(Bloomberg Opinion) — Line Corp. would be lucky to have a suitor. Even if it bears the name Yahoo.
The instant-messenger company has been marching toward irrelevance since its dual Tokyo and New York initial public offerings three years ago, with management failing to navigate any clear future for the company or its core product. They’ve shown zero interest in geographical expansion and have instead rested on the belief that being hip in a few places would be enough.It’s not hard to see why. The company had a meteoric rise and remains favored among fans for its array of stickers, emoji-like cartoons that they often paid for. It’s easy and comfortable but accounts for only 13% of revenue and has stagnated.
Now, Line may merge with Yahoo Japan’s parent, Z Holdings Corp., which itself is a part of the broader family of SoftBank Group Corp., Bloomberg News reported early Thursday, citing Z Holdings.
Both Nikkei news and Kyodo wrote about the talks late Wednesday, driving Line’s U.S.-listed depositary receipts up more than 26%. Z climbed as much as 17% in Tokyo on Thursday morning, while Line’s Tokyo-listed shares didn’t transact because bids far exceed offers.Line’s parent, South Korea’s Naver Corp., could reach an agreement with Z as soon as this month in a deal that would see the two have a 50% stake each in a holding company that would own both Line and Yahoo Japan, Nikkei reported. Line confirmed that it’s considering the idea, along with other opportunities to boost value.
To be frank, this is the best opportunity Line is likely to ever get.
Most of the Tokyo-based company’s revenue comes from advertising fed to its audience of 164 million monthly active users. Other businesses, such as content and fintech, haven’t gained much traction despite years of trying. It all comes down to expanding the number of chat users and extracting more from them.
Yet after seven years in operation, Line’s core instant messenger product has been unable to expand much beyond its four key markets of Japan, Taiwan, Thailand and Indonesia. That it can’t even make headway in South Korea, the homeland of its parent company, says a lot about ineffective management. You knew it was desperate when it announced a move into the cryptocurrency business.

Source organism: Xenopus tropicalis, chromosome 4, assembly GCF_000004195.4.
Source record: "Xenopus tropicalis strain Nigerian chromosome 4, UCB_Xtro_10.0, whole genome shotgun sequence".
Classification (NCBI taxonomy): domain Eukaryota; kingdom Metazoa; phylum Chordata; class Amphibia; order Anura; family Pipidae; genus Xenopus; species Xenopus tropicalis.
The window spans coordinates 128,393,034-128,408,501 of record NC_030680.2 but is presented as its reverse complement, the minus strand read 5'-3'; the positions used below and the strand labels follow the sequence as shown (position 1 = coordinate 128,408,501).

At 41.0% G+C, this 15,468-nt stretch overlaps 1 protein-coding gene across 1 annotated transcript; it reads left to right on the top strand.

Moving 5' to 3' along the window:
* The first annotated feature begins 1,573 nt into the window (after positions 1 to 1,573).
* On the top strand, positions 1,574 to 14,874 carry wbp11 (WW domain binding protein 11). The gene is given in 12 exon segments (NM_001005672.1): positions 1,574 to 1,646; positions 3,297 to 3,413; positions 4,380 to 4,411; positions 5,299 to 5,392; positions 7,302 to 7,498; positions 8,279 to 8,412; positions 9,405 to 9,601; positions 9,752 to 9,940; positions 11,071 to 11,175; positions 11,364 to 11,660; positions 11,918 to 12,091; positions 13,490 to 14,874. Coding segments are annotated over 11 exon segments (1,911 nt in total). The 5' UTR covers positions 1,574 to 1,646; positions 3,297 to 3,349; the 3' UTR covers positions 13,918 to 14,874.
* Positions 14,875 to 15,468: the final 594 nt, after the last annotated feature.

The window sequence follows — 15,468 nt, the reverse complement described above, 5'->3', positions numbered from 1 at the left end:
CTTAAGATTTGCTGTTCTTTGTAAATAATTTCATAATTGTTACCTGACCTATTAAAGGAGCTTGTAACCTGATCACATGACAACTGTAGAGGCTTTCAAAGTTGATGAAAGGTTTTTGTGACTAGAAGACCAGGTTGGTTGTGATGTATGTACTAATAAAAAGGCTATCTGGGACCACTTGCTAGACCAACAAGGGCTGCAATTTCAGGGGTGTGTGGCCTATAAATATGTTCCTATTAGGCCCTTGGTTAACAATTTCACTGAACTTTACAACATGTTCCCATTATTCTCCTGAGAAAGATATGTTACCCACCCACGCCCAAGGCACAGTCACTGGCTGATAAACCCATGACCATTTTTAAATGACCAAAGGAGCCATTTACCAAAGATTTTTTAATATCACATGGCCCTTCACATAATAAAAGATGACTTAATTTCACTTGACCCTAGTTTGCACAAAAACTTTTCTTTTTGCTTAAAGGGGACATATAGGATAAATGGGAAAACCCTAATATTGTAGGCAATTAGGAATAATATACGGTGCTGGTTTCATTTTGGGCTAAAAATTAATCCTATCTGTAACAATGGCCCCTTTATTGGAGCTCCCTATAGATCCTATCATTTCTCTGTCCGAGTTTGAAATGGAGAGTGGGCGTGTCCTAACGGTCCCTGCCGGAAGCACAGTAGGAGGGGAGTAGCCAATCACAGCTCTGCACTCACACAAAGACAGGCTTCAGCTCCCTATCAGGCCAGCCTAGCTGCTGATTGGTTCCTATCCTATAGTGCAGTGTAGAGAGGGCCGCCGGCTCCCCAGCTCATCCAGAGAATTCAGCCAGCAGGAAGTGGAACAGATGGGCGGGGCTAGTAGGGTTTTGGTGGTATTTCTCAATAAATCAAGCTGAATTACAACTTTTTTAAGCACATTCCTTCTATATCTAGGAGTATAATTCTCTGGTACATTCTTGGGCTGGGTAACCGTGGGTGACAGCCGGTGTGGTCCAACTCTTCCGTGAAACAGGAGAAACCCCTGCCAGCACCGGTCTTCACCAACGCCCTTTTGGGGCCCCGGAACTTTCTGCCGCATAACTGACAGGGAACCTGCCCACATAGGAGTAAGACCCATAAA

I believe that a merger with Singapore-based internet company Sea Ltd. would make more sense, given there are more growth prospects in Southeast Asia than in North Asia. But right now, Line should settle for any dance partner it can get. After losses in six of the past eight quarters and meager revenue growth, I suspect the recent run-up in its stock has been spurred by the belief it will eventually be bought.
Though that may finally be happening, Z is not exactly an inspiring match. Its own revenue and earnings growth have been lackluster. At least it’s profitable, which would make a pleasant change for Line investors. Yahoo Japan’s major hope for the future is to expand in e-commerce, advertising and mobile payments. Having an instant messenger product in the portfolio would certainly help it further those goals. Still, it would likely ensure Line’s user numbers remain stagnant given the lack of growth in the Japanese economy and population.
Being part of the SoftBank stable might not be a bad thing, either. Founder and Chairman Masayoshi Son is a born salesman and loves to talk up his portfolio companies. If he’s willing to spend cash to help a Line-Yahoo entity expand, then they may be able to gain some real marketing clout against rivals like Rakuten Inc. and Amazon.com Inc.
But it would certainly mean the end of Line as we know it.
To contact the author of this story: Tim Culpan at [email protected]
To contact the editor responsible for this story: Patrick McDowell at [email protected]
This column does not necessarily reflect the opinion of the editorial board or Bloomberg LP and its owners.
Tim Culpan is a Bloomberg Opinion columnist covering technology. He previously covered technology for Bloomberg News.
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